Saturday, June 03, 2017

Artificial Intelligence and Digital Marketing: a Primer

Artificial Intelligence: Implications On Marketing, Analytics, And You

Occam's Razor is a blog about Digital Marketing. He recently gave a fantastic primer on artificial intelligence and its implications for digital marketers. If you don't know much about the field, I highly recommend taking the 15-20 minutes to read his post. Buzzwords like AI and machine learning are thrown around a lot, but the reality is that they will totally change the industry. As motivation, here's a fantastic example he gave of a marketing company using AI to generate real results:

"A large hotel chain wanted to solve this problem: 90k travelers are stranded every day in America across 5,145 airports. How can the hotel ensure that they show up at the right moment for all these people? The solution was to leverage real-time signals like bad weather, flight delays at 5,145 airports, and other such data, combine that with ML powered algorithms to automate ads and messaging in the proximity of local airports. All sans human-control. Result? 60% increase in bookings in targeted areas. ML + Automation = Profit."

This is just one very good example of how AI will change the industry. We all know that the more tailored an advertisement is (the more personal the touch point), the more effective it usually is. Mobile and web advertising not only allow for highly personalized content as opposed to print or traditional TV/radio spots, but with AI companies can now create micro-campaigns on demand. Instead of coming up with a segmented group of targets to advertise against using traditional methods, companies can now let an algorithm segment based on highest expected returns and then have that algorithm dynamically adjust in real time to local conditions. This hotel use case is just the tip of the iceberg. Think about the department store who on any given day could come up with almost an infinite number of small campaigns it might want to run. Having a person design such campaigns and then implement them is cost prohibitive. But allowing a machine learning algorithm to do it for you is well with-in the scope of possibility. The computer might detect that it's raining outside and decide the best campaign to run would be for umbrellas, or it might detect that a certain fashion item is trending on twitter and is the best item to push to consumers.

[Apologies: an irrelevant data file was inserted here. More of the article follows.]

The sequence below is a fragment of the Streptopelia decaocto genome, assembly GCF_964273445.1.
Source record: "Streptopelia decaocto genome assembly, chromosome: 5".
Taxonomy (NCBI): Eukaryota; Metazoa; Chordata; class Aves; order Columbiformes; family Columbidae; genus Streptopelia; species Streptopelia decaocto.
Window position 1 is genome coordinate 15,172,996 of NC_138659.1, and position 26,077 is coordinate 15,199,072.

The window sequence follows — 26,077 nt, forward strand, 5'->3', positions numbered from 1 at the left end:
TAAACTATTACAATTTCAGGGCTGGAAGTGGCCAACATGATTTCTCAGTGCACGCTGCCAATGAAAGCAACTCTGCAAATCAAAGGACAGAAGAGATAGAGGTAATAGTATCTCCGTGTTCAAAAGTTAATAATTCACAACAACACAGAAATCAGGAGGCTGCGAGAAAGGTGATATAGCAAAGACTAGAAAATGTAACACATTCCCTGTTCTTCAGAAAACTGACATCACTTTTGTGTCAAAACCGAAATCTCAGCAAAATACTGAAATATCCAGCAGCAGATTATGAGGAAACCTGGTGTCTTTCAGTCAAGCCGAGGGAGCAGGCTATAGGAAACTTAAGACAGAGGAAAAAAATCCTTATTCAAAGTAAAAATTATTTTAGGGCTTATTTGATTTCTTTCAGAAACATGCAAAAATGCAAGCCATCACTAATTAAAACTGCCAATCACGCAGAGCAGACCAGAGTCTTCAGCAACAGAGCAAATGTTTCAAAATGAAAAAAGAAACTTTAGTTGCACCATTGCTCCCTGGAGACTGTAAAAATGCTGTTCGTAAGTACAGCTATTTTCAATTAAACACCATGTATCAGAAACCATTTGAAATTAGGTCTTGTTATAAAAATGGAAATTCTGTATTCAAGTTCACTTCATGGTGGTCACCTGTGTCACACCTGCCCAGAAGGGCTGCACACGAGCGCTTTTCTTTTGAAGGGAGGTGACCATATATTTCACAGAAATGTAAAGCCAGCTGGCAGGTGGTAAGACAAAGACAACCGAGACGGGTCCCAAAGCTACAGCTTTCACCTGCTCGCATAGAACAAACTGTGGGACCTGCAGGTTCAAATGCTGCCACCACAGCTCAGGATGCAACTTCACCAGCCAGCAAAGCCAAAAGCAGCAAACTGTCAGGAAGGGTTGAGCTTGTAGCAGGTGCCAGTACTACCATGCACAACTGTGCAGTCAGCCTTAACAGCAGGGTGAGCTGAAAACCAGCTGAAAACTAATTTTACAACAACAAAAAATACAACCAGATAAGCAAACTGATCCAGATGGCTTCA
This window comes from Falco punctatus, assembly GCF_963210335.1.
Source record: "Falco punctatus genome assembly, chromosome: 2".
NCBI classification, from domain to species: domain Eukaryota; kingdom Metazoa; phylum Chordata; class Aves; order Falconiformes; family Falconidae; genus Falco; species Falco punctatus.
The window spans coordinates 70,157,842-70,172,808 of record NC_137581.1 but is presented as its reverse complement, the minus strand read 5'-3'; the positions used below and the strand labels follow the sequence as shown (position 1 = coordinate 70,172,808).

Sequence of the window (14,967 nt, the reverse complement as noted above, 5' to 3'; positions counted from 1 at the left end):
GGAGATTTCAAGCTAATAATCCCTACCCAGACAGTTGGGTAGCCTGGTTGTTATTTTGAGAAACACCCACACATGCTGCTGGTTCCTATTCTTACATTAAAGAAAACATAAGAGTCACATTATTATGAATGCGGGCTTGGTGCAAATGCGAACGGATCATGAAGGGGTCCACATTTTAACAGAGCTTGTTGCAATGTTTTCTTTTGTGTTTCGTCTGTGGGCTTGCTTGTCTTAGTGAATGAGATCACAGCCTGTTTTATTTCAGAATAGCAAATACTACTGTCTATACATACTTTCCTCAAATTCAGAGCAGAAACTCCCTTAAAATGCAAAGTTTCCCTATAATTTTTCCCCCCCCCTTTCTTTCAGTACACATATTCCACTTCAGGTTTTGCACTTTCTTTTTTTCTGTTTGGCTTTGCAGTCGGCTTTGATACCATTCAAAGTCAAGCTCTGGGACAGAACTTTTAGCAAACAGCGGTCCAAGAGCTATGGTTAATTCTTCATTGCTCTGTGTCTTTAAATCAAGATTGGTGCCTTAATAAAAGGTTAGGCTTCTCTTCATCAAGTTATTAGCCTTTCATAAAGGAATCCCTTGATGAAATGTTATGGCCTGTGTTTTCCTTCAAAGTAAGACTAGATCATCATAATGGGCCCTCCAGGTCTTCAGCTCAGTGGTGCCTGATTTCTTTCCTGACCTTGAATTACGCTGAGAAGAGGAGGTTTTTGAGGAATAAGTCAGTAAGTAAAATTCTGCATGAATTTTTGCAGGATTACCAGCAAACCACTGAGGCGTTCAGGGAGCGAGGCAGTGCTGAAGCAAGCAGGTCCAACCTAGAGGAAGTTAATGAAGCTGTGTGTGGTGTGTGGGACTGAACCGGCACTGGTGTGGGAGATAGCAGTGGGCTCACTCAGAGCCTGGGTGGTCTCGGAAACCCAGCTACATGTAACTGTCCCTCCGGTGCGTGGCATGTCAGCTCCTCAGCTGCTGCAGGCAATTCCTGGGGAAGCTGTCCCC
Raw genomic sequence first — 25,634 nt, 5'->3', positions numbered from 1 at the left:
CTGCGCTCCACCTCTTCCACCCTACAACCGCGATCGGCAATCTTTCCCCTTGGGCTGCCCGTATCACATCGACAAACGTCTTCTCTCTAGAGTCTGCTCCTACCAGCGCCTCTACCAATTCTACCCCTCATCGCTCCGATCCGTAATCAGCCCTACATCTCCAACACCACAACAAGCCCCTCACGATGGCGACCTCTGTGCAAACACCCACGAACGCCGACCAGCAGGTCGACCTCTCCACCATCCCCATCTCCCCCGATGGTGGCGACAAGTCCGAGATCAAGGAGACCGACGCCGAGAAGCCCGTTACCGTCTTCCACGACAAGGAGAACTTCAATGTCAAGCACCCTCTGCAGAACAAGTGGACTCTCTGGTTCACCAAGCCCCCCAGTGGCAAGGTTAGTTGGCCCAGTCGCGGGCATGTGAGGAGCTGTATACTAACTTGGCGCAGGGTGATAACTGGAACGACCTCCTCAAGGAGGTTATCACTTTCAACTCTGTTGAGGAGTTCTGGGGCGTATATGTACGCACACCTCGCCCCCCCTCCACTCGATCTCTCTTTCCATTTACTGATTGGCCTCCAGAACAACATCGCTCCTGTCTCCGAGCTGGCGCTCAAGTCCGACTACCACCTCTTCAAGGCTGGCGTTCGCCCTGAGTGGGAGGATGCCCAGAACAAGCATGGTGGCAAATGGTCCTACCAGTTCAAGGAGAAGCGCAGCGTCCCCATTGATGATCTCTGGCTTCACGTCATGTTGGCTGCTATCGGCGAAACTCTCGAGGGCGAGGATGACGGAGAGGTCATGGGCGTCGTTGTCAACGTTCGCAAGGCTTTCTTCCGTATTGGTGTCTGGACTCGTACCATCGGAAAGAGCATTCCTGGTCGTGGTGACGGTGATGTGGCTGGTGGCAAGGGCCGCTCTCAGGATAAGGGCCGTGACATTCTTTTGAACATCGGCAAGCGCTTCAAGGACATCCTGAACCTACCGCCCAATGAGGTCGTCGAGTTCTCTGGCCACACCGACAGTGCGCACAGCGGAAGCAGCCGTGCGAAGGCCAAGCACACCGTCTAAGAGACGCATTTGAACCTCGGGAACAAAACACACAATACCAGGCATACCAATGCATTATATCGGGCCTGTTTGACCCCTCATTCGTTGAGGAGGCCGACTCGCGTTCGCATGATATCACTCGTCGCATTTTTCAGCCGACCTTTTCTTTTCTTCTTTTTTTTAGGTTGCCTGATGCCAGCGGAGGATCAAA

Most exciting are the unexpected results. We as humans understand why a computer would recommend a hotel ad for stranded passengers, but AI has the ability to recommend things that are not intuitive. Like the Pandora listener who is shocked to discover he likes listening to Celine Dion, or the unexpected Google Go move 37, it's the effective ad campaigns that AI can generate that humans would never have thought of that will truly change how things are done. Many times with machine learning, we don't understand why something is more effective, we just empirically see that it is.

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